Daiko – A Taiko Performance by Warakudaiko


Warakudaiko held a performance entitled Daiko at the Edo-Tokyo Museum on November 30th, 2008. The taiko performance, which also included a Shamisen guitar piece and a brief introduction to traditional Japanese musical instruments, was a colorful and uplifting event. It was held in two exhaustive sessions comprising more than 20 pieces in total. There was even a Kotobuki Jishi dance. The Kotobuki Jishi Lion Dance is said to bring luck to any celebration and is especially lucky for those that get touched on the head by the dancing lion.

On stage there was more than music happening. Taiko is a true performance art to the Warakudaiko. The musicians are performers. They dance with their drums, switch instruments in mid-stride, pass sticks to one another as if juggling, and call out the rhythms with announcements of joy that keeps the beat moving to a vigorous pace.

The stage was alive with each song and the atmosphere was one of pure happiness as you could see the smiles of the performers as they enjoyed the beat. Mr. Miyauchi gave the stage to his students for the entire performance until the end, when they performed two encore events with him in the lead.

They ended the show with an invitation for prospective students, “If you would like to perform taiko you can join us.” The school’s website can be found at wakon.biz.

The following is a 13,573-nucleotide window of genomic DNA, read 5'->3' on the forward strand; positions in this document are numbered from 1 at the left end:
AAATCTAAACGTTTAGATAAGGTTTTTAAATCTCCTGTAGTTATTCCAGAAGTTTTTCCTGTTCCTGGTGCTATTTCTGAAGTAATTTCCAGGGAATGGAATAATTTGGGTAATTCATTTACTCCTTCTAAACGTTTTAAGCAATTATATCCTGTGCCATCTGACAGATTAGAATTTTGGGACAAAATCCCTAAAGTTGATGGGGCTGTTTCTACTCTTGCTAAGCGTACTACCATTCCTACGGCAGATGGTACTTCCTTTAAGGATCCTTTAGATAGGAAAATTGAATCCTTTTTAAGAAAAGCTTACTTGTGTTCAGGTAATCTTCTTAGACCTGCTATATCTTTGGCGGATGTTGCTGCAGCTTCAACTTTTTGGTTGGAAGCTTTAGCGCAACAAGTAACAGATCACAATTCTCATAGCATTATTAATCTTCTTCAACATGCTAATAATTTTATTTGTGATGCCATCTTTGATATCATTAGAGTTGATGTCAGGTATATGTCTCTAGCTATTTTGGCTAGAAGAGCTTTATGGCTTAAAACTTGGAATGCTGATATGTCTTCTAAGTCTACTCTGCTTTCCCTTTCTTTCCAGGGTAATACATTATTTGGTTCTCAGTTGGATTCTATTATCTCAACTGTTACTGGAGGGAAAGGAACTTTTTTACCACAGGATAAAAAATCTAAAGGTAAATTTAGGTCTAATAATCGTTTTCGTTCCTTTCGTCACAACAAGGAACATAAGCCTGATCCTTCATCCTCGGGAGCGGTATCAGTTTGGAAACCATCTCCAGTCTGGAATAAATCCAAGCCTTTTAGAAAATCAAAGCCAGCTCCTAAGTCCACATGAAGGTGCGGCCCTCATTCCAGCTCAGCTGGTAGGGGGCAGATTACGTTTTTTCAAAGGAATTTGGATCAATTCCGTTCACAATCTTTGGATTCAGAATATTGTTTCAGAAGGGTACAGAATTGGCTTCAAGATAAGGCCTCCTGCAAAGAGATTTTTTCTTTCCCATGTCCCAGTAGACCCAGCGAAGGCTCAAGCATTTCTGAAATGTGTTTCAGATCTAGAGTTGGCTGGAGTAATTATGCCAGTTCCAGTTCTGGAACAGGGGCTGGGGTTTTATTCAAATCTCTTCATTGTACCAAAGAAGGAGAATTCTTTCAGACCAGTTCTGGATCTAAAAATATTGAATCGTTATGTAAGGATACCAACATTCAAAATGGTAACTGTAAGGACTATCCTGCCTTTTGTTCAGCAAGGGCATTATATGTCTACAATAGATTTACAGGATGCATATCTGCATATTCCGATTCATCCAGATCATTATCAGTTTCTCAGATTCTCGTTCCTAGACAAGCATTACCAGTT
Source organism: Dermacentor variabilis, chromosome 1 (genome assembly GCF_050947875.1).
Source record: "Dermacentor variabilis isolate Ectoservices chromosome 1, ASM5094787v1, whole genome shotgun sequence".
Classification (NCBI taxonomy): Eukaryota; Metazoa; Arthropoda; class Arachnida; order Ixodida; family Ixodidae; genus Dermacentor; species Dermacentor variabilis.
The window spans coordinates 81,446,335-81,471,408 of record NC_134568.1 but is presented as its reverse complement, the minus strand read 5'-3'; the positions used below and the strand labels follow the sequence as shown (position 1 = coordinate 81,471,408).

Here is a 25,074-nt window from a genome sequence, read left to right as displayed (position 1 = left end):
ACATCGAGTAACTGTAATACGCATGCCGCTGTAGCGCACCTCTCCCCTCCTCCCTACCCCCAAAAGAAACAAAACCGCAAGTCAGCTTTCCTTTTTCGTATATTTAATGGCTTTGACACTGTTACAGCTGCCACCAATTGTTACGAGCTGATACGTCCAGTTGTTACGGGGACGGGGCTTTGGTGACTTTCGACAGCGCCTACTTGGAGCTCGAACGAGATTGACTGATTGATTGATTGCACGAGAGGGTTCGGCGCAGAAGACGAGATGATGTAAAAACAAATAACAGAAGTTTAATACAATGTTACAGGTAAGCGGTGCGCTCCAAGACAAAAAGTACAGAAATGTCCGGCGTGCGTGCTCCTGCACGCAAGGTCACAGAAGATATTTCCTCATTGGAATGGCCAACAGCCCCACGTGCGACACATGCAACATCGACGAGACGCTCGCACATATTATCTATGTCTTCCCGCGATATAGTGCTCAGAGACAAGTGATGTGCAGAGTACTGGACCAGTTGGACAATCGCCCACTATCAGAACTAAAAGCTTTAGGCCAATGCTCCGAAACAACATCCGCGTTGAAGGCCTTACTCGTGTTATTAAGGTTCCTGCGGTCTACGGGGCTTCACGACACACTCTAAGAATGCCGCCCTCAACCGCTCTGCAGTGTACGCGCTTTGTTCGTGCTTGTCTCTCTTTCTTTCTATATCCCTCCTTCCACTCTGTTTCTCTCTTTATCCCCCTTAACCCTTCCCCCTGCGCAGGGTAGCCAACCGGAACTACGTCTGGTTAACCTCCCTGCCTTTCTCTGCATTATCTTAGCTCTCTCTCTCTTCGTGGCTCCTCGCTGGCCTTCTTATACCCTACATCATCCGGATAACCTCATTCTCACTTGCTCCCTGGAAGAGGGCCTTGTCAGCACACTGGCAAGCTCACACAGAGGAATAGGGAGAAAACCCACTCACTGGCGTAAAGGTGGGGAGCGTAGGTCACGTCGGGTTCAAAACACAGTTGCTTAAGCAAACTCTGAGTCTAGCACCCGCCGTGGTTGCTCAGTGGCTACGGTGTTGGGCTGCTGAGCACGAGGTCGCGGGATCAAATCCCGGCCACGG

Warakudaiko was established in 1989 in Ryogoku, Tokyo by Yukihiro Miyauchi for his taiko students. Warakudaiko currently has over 40 members of differing ages and various nationalities. They perform many events including the annual Kodo Earth Celebration on Sado Island.

Mr. Miyauchi was born in Ryogoku and graduated from Tohogakuen University in 1972 with a degree in drama. After starting a career as an actor, he became a professional taiko performer in 1973. In 1986, he established his own group, Wakon. He has performed internationally both live and on television. Has been featured in commercials and dramas. He is also active as a composer, choreographer, and instructor of taiko. He also holds Japanese music instrument workshops. More information can be found at wakon.biz.

Mac “The Knife” Okuyama & Friends – dRinking buddiEs